Since then, there have been more than 840 aftershocks larger than 1.5 in magnitude.

“It’s a little unnerving to a number of people just because of the uncertainty as to what’s coming next. And, how long this may last,” said Stanley Mayor Steve Botti.

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Need to renew license or registration? Don’t go to the DMV

By Frankie Katafias May 19, 2020 KIVI

DMV’s across the state of Idaho service about a quarter of a million transactions every month.

With restrictions in place due to COVID-19 concerns, data from the Idaho Transportation Department shows that approximately, “40,000 driver’s license/ID card customers and 50,000 vehicle registrations statewide.” are on the backlog with Idaho’s Department of Motor Vehicles.

The backlogs have county officials and the Idaho Transportation Department urging drivers to utilize their online services to reduce crowds and wait times.


Scam Alert:

Don’t get scammed by buying inaccurate COVID-19 tests

By Jilliana Colina May 20, 2020 Local News 8

The FDA has sent more than 50 warning letters to companies illegally selling inaccurate COVID-19 tests, according to the Better Business Bureau.

The BBB says with new studies showing that up to 50 percent of people with the virus don’t show any symptoms, a lot of people are curious to get tested to know if they’ve had it.

Scammers know this and are offering at-home tests or tests at a clinic though different platforms like robocalls and the internet. Many times, to get the test they ask you to complete a form and enter your credit card information.

The BBB says if you do get one of these tests, they are not FDA approved and will not give accurate results.

BBB’s Jeremy Johnson tells us the only person you should contact about getting tested is your doctor.


Public Lands:

Payette reopens lower South Fork Salmon for floaters, kayakers

The Star-News May 21, 2020

The Payette National Forest reopened the lower South Fork of the Salmon River on Friday to coincide with the reopening of the Middle Fork and main Salmon River.

The rivers had been closed to rafting and kayaking to promote social distancing regarding COVID-19. Access to the Payette remains open with 10-person group limitations in place.

Free permits are required for boaters floating between the confluence of the East Fork of the South Fork of the Salmon River and the confluence of the main Salmon. The permit is used to help officials track the number of visitors and assist in county emergency search and rescue operations as needed.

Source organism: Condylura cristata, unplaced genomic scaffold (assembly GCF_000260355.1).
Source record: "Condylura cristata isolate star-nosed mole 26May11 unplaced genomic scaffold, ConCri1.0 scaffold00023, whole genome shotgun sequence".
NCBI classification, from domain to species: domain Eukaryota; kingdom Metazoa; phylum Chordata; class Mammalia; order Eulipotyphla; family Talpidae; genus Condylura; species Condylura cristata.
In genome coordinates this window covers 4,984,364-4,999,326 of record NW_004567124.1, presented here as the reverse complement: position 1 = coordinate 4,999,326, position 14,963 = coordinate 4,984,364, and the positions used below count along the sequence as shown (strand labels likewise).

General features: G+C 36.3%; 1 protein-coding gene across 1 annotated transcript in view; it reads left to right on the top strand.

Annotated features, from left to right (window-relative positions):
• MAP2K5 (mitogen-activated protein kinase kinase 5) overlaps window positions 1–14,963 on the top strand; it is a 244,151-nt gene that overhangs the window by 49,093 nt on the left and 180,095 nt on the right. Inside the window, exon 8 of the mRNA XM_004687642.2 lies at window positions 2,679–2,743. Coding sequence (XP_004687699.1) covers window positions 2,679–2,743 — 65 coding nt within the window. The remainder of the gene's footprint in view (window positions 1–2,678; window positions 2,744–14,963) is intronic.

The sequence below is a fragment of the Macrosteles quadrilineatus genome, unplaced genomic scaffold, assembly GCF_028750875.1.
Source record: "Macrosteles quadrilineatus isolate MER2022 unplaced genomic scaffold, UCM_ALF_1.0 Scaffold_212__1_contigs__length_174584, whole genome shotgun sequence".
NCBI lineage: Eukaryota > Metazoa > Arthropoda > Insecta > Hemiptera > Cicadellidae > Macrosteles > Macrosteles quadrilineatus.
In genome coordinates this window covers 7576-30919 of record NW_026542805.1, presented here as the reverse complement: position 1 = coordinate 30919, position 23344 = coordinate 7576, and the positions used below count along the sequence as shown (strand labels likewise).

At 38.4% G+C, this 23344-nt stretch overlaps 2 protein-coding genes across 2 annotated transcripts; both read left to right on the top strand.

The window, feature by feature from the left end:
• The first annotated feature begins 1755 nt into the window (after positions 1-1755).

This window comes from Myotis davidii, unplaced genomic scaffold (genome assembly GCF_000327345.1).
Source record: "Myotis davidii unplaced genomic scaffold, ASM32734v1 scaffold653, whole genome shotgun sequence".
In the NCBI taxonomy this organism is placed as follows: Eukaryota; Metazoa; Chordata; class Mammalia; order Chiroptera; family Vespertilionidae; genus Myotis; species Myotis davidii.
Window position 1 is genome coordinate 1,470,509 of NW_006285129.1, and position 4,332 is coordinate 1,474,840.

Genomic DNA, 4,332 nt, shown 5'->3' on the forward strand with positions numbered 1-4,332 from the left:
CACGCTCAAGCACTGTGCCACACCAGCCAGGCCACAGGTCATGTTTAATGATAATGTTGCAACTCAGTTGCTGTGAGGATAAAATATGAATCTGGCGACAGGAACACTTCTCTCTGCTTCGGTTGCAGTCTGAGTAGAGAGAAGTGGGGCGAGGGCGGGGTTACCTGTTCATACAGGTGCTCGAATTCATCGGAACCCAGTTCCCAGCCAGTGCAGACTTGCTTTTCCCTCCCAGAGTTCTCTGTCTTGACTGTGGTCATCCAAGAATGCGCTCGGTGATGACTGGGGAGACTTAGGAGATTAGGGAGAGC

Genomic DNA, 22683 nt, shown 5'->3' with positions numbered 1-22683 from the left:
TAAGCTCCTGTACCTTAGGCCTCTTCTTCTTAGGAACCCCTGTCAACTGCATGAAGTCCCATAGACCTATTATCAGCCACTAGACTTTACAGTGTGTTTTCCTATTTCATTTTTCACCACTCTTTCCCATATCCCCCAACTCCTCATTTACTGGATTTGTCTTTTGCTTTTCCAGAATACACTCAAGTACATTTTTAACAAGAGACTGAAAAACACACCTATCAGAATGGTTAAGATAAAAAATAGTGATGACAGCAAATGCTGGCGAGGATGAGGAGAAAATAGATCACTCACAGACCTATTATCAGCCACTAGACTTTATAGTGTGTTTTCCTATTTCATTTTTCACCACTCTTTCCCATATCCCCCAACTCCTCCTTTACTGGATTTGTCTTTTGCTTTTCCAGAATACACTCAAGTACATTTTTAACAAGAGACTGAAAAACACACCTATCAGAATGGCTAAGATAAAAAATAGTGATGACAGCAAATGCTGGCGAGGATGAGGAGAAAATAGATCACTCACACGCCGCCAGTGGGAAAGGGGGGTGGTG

The Payette asks that permits be submitted seven to ten days before any float trip. Permit information can be found at (link) and following the Passes and Permits link.

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Payette National Forest to open for Memorial Day weekend with limitations

by CBS2 News Staff Thursday, May 21st 2020

The Payette National Forest has stayed open with only a few closures in place. Those closures will be lifted in time for Memorial Day weekend with a few limitations.

Only groups of less than 10 people are aloud. This goes along with Governor Little’s Rebound Idaho plan and CDC social distancing guidelines.

A majority of the campgrounds are still closed for the season due to snow levels. Snow only recently melted at the 5,000 ft. elevation and snow is still sticking around at higher elevations.

On average, Payette National Forest campgrounds open in late May and into early June.

“While we understand there is excitement from the public to return to beloved recreation areas, with Memorial Day coming early this year, please bear with us as we prepare our campgrounds for opening, and please continue to follow local, state, and federal guidelines on staying safe,” said Linda Jackson, Payette National Forest Supervisor. “There is work to be done.”

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The Forest is Open with some Recreation Limitations Over the Memorial Day Weekend

McCall, Idaho, May 21, 2020 – Throughout the COVID-19 pandemic, the Payette National Forest has remained open for public use with only a few closures having been put in place. As we approach the Memorial Day weekend, these closures have been rescinded, and only a group size limit of 10 people or less is in place in accordance with Rebound Idaho and the Centers for Disease Control and Prevention social distancing protocols.

As snow has only recently melted at the 5000 foot elevation level and snow remains at higher elevations, many of our campgrounds are not yet open for the season. On an annual basis, most of the Payette National Forest campgrounds open in late May and into early June as access to our campgrounds becomes available, recreation crews are preforming annual maintenance and repairs.